Report finds technical support lacking for home network users
Home users are having to become their own "experts" to keep their networks running
Tuesday, March 5, 2013
Remember the days when most homes had a single computer, connected to the Internet with a phone line running directly to its modem?
Today, the average home might have a couple of desktops, a laptop or two, a tablet and several smartphones that are connecting to a home network through a router. Parks Associates, an international research firm, estimates that 78% of U.S. broadband households had a home network router in 2012, up from 54% in 2009.
With all this sophisticated connectivity, it's little wonder consumers encounter problems and frustrations with their home networks.
The signal keeps dropping out,” Jim, of Sodus, Mich., wrote in a ConsumerAffairs post. “In order to get it to work I have to unplug the NETGEAR N900 Router that comes from the satellite box every 15 minutes to 2 hours.”
Jim also complains that the satellite Internet provider's tech support is of little to no help, a complaint echoed by Greggory, of Centerville, Ohio, who says AT&T Uverse was no help when he experienced network problems.
“Still have big problems with the computers at the far end of house, about 60 feet from the hot spot,” Greggory wrote. “I called AT&T customer service and a not so techy tech told me to move my computers closer to the hot spot. Move our office?”
Pearce, of Franklin, Va., blames his Century Link modem for his problems and he too is unhappy with the level of tech support he's received.
Just buy a new one
“I have spent at least 10 hours with technicians and it has never been fixed,” he writes. One tech said the best bet would be for me to go to a store and buy my own modem and router!”
Parks Associates says the increasing number of frustrated consumers shouldn't come as a surprise.
"Tablets, game consoles and smartphones have been incredibly popular, but the influx of connected devices adds new layers of complexity to the connected home," said Patrice Samuels, a research analyst at Parks Associates. "Approximately 35% of broadband households experience home networking problems when trying to sync devices and enable functions."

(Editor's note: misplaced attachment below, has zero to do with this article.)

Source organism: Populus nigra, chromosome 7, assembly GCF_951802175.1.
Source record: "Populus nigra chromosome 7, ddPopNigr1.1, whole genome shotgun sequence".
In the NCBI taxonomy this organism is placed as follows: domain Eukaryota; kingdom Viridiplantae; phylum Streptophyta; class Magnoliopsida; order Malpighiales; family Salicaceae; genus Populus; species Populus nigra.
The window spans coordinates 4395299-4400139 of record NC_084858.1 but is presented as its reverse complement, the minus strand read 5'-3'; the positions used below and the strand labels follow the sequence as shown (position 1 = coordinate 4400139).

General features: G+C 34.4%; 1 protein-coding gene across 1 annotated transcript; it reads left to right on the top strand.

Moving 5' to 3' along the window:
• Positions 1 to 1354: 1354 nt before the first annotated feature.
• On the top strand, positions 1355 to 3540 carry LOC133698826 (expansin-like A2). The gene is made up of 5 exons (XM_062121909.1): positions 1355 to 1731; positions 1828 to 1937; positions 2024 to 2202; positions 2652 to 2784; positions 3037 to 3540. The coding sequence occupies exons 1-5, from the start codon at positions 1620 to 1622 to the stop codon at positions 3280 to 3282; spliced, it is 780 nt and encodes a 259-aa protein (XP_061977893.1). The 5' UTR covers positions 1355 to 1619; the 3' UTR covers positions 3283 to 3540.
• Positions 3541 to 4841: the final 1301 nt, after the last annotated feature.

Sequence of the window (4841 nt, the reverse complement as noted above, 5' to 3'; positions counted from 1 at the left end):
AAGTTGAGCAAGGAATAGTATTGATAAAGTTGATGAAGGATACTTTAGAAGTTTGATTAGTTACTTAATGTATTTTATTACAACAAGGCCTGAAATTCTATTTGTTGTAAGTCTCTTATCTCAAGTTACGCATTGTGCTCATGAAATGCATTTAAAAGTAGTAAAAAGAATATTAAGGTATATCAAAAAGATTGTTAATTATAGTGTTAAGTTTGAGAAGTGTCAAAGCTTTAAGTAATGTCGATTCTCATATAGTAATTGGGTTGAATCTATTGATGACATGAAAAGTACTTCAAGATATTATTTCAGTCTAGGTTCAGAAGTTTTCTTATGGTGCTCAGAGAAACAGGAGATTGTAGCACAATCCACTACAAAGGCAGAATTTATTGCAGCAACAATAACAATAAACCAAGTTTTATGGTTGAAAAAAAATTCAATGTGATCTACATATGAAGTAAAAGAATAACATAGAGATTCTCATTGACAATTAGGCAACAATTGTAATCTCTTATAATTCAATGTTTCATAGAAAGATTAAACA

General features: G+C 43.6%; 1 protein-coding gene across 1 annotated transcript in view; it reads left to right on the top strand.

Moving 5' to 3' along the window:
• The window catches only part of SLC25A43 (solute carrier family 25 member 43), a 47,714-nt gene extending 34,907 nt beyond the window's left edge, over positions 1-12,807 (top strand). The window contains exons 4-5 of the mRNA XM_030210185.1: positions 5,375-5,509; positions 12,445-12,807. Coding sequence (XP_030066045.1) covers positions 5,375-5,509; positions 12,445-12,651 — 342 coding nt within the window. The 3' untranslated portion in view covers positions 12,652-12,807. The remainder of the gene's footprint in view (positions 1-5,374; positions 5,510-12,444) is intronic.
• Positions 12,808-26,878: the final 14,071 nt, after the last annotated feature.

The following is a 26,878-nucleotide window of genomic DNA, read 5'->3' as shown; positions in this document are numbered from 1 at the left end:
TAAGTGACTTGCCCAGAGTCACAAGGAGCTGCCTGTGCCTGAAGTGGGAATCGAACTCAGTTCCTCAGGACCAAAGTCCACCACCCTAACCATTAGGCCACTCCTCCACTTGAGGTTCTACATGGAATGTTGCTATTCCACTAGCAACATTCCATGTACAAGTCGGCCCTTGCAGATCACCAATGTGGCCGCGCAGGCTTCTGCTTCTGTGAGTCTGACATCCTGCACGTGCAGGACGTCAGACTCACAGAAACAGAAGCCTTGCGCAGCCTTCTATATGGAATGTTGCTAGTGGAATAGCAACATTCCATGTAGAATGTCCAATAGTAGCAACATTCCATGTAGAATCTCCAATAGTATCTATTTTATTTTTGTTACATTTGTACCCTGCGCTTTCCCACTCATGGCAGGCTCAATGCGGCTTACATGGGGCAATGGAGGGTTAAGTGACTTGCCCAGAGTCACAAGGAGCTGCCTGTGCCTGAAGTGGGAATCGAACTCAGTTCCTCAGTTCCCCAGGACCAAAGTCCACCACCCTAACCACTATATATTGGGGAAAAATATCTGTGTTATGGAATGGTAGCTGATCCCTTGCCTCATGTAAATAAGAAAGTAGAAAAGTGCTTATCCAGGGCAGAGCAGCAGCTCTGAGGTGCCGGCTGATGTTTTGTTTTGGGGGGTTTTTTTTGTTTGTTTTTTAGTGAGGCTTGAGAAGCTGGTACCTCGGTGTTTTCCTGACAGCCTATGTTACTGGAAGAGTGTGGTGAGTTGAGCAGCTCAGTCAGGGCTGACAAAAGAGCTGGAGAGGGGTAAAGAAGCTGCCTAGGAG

That's a lot of problems. But unfortunately hardware manufacturers and service providers are not staffed up to provide the support that consumers think they should receive. That creates problems for everyone.
Problems create opportunity
"In today's world, customer experience has become paramount to every business's success," said James Morehead, Vice President Product Management and Corporate Marketing, Support.com. "With the wide adoption of wireless networks and connected technology, and the challenges that they are causing for consumers, companies have an opportunity to take customer experience management to the next level through premium support."
Not surprisingly, Parks Associates research finds 68% of U.S. broadband households are interested in new technical support services. Over 70% of these consumers say they would expect this service to address all of their technical problems, highlighting the importance of a comprehensive support solution that covers all of the devices and services on the home network.
Many of the problems are not directly related to a piece of hardware or the Internet service. Instead, there's a glitch in the network configuration that's causing the problem. Tech support personnel are rarely equipped or have the time to help with a problem they don't think is directly related to their company.
Unfortunately, consumers are often left to fend for themselves, “Googling” the problem to see how others have dealt with it and reaching out to others on message boards.
Add a repeater
One simple way to deal with weak signals and overloaded routers is to add a repeater. An inexpensive unit like the Amped Wireless Repeater goes for less than $100 and is easy to set up.
If you have a large house, just position the Amped anywhere you can get a reasonably strong signal from your primary router. It should then provide a stronger signal -- a second network, basically -- in the area where the signal is currently weak.
Our editor and nitpicker in chief has a couple of these scattered around his house. They allow him to smoke cigars outside while enjoying a strong signal on his laptop, he tells us.
Also, adding a second router will give you a new bank of numbers. Without getting into the details and oversimplifying it rather dramatically, each device that's using your router -- and all the devices that used your router recently -- have set aside space for themselves in your network.
If your book club comes over and each person has a smartphone, iPad, Nook or Kindle in tow, each of those devices stakes a claim to an address on your network, even after your literary friends have driven off in their SUVs. Over time, this adds up and if you don't clean out your router and start over, you'll run into problems.
Instructions for cleaning house for your particular router should be readily available in the Support section of the manufacturer's website.
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